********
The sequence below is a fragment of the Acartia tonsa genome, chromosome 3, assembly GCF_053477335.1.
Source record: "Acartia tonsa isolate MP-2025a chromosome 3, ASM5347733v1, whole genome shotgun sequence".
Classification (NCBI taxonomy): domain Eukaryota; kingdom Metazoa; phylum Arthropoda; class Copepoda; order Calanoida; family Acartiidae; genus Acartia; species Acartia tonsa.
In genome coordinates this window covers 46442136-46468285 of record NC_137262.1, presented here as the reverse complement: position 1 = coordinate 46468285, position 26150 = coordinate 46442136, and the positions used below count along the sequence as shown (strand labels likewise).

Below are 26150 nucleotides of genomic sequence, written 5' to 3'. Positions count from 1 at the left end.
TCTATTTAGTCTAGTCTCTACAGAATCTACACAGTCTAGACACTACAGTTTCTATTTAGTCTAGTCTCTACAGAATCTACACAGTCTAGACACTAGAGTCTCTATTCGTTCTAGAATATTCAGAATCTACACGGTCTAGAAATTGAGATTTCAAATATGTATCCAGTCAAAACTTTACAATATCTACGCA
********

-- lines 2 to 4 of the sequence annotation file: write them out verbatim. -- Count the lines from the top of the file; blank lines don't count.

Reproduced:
Source record: "Acartia tonsa isolate MP-2025a chromosome 3, ASM5347733v1, whole genome shotgun sequence".
Classification (NCBI taxonomy): domain Eukaryota; kingdom Metazoa; phylum Arthropoda; class Copepoda; order Calanoida; family Acartiidae; genus Acartia; species Acartia tonsa.
In genome coordinates this window covers 46442136-46468285 of record NC_137262.1, presented here as the reverse complement: position 1 = coordinate 46468285, position 26150 = coordinate 46442136, and the positions used below count along the sequence as shown (strand labels likewise).